'I forgave my husband after he became obsessed with another woman'

A married man says he became “obsessed” with another woman after meeting her at a course - but his wife has since forgiven him after realising it “wasn’t his fault”.

Ruth Perl, 58, and her husband David, 64, have spent 13 years recovering from the incident. David never acted on his feelings towards the person he fancied - but he chose to tell the woman after confiding in Ruth.

He started researching an emotional experience known as ‘limerence’ - which means intrusive, romantic thoughts about another person. David realised his feelings were unwanted - he had no control over them and wasn't interested in beginning an affair with the woman.


After telling Ruth about his realisation, the couple spent time rebuilding their relationship - and say they’re happier than ever.

David, a couples’ therapist, said: “It wasn’t a normal crush, it was weird and disturbing - but we’ve put in the years to heal ourselves since. It was a difficult one - I did end up telling the other person, as I was encouraged to do so through therapy.

“I think she was horrified - in hindsight, it was really unfair to put that on her. But it’s all about forgiveness, we’ve done the work and are happier than ever.”

David met the woman he developed feelings for on January 14, 2011 - after chatting to her at a training course. Their conversation lasted less than 20 minutes, but David could feel he was “besotted” by her - without being able to put a finger on why.

“I’ve had crushes before,” he added. “We both have. But nothing like this - this was really unusual.”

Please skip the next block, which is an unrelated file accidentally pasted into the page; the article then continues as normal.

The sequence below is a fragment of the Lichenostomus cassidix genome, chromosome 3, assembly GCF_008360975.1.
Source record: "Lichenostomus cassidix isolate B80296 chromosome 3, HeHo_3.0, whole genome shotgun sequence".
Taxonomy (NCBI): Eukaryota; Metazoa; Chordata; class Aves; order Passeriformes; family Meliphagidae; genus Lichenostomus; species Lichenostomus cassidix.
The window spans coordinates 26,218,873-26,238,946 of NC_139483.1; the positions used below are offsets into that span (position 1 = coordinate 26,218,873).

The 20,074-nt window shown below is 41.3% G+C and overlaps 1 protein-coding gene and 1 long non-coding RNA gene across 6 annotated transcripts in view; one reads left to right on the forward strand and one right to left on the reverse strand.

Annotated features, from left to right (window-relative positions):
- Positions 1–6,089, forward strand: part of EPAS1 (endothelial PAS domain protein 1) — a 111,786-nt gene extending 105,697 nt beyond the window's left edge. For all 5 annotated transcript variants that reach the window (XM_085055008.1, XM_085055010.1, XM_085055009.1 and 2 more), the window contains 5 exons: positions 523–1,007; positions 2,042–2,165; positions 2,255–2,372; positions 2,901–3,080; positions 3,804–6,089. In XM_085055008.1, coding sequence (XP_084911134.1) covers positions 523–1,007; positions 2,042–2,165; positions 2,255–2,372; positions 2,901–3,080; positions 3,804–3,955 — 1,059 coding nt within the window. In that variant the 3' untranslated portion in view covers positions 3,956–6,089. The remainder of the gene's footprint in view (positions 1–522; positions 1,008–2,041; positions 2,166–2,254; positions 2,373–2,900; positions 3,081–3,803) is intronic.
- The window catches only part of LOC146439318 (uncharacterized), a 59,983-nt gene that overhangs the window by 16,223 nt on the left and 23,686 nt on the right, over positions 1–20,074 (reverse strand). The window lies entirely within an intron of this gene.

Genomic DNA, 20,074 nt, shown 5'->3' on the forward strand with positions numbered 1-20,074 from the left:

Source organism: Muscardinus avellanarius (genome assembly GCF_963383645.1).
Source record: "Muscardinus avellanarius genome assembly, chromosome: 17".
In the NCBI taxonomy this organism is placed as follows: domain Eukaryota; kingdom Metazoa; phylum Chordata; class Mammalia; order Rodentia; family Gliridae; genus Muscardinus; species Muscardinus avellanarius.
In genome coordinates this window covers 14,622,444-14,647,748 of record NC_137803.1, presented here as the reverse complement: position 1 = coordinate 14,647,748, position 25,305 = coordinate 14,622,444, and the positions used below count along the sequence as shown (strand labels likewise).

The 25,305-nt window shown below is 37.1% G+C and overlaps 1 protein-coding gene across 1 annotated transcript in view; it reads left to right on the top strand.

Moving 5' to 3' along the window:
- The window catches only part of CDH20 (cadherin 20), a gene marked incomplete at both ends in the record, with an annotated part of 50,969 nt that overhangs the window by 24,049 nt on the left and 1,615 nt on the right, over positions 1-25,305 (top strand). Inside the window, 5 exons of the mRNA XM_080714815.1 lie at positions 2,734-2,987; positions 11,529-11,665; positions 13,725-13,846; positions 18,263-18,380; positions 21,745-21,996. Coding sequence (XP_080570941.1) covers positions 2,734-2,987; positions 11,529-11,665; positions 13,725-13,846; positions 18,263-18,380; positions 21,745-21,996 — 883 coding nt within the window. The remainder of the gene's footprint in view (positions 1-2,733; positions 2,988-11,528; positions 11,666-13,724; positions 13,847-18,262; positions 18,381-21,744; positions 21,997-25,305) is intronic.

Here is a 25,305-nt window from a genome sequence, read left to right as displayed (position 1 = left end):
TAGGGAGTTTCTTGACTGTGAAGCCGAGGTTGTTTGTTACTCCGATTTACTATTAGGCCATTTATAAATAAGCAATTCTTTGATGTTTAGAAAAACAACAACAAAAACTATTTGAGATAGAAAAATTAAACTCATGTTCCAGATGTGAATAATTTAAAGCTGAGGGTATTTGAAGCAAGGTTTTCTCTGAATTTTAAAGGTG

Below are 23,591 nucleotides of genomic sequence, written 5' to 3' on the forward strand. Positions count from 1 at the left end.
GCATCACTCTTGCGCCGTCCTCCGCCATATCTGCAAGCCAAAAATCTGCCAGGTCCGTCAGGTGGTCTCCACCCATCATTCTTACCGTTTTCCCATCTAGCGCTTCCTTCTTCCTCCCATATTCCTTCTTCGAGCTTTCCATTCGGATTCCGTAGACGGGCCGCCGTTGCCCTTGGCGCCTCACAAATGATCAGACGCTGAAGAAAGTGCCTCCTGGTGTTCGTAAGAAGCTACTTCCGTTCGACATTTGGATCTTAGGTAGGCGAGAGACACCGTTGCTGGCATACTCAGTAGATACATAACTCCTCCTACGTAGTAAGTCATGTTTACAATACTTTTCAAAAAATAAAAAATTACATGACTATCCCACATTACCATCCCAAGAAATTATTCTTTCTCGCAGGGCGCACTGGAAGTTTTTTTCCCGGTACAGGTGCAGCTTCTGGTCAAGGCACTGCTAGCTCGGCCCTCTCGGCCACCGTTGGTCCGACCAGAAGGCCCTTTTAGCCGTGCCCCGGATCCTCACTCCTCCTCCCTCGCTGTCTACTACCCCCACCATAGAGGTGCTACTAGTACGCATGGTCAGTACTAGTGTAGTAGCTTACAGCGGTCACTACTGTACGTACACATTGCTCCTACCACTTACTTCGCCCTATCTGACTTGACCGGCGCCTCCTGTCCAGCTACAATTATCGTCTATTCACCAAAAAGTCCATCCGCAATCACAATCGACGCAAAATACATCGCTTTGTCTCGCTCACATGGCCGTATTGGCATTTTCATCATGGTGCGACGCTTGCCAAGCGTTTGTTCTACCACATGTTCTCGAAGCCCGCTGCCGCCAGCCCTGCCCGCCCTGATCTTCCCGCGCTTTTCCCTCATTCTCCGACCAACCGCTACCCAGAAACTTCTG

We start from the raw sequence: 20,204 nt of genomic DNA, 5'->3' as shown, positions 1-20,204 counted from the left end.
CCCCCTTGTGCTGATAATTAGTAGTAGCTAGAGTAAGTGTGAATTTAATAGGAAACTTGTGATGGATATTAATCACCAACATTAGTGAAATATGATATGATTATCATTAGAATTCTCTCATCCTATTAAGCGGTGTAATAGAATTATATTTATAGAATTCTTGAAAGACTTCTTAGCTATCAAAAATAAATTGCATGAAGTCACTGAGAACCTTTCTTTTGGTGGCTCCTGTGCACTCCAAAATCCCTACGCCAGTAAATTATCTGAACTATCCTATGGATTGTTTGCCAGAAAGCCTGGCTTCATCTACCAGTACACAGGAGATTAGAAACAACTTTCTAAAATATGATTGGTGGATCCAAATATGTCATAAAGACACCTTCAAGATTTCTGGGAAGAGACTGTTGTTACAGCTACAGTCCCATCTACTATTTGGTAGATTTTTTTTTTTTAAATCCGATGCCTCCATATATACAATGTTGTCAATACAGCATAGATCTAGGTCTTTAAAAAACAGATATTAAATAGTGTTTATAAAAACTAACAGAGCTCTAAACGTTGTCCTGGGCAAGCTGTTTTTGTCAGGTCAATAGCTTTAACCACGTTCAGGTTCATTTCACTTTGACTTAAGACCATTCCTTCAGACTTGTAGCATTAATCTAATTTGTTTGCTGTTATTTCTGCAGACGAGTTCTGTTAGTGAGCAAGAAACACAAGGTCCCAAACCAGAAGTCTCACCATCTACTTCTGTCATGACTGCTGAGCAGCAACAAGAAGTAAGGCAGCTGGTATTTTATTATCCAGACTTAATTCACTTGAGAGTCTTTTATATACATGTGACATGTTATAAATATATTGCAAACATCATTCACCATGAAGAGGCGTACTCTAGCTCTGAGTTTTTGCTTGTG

David thought about her, night-and-day, for weeks. He looked online at forums about “obsessive love” - and came across a post about limerence.

He said: “I thought, 'jeez, this is what I’ve got to a T.' Something’s not right - I was absolutely obsessed and I only spoke to her for 20 minutes.

“I kept going over every single word she said to me, every little action. The moment I’d wake up, I’d rehearse in my head what I might say to her if she came up to talk to me.

“I’d experience soaring highs if she replied to an email - and extreme lows if she didn’t. It was like an intermittent reward.”

Knowing the feeling wasn’t going to go away any time soon, he decided to tell Ruth - who also works as a couples’ therapist.

She said: “David told me, and this was all going on about five days after my dad’s funeral. I was in horrific grief at the time, and so my first thoughts were: ‘Oh, for god’s sake. How can you be so bloody stupid?’

“My dad had just died, and my husband wanted to p*ss off into fantasy land. We went into freefall, and it was a very, very difficult 12 months.”

After choosing to concentrate on grieving for her dad for a year, Ruth says she “finally had the brain capacity” to sit down with David, and ask him what was going on. He hadn’t acted on his feelings - and actively decided he wouldn’t “consummate” the crush.

“David reached out to me,” Ruth said. “He asked me, ‘please help me understand what’s going on.’

“He was so confused. I asked him if he still wanted to be married, and he said, ‘I don’t want to throw away what we’ve got.’ I told him to sit in the confusion, and I’d do what I could to support him.

“But I knew that what will be will be, we might not necessarily make it out of this.”

David, from St. Albans, said: “We started having marriage counselling - and one thing I want to stress is it isn’t an excuse to cheat. I was responsible for what I did - but it did make me realise that often, people don’t set out to have an affair.”

David explored some of the ways therapists encourage people to “heal” from limerence - including starving themselves from contact, or consummating it with the other person. He settled on going to therapy, and letting the woman know he couldn’t speak to her anymore.

Now, David and Ruth help other couples going through the same thing - and have taught their children, Hannah-Mai, 32, and Isobel, 29, how to value their own relationships.

Ruth said: “It was important our two daughters knew about all this. They were older teenagers when this was all going on, and they understood it.

“We thought it was very important for them to understand that all marriages have differences - but you don’t throw the towel in when the going gets tough. Even when you’re talking about a full-blown physical affair. Once is a mistake, twice is a habit.”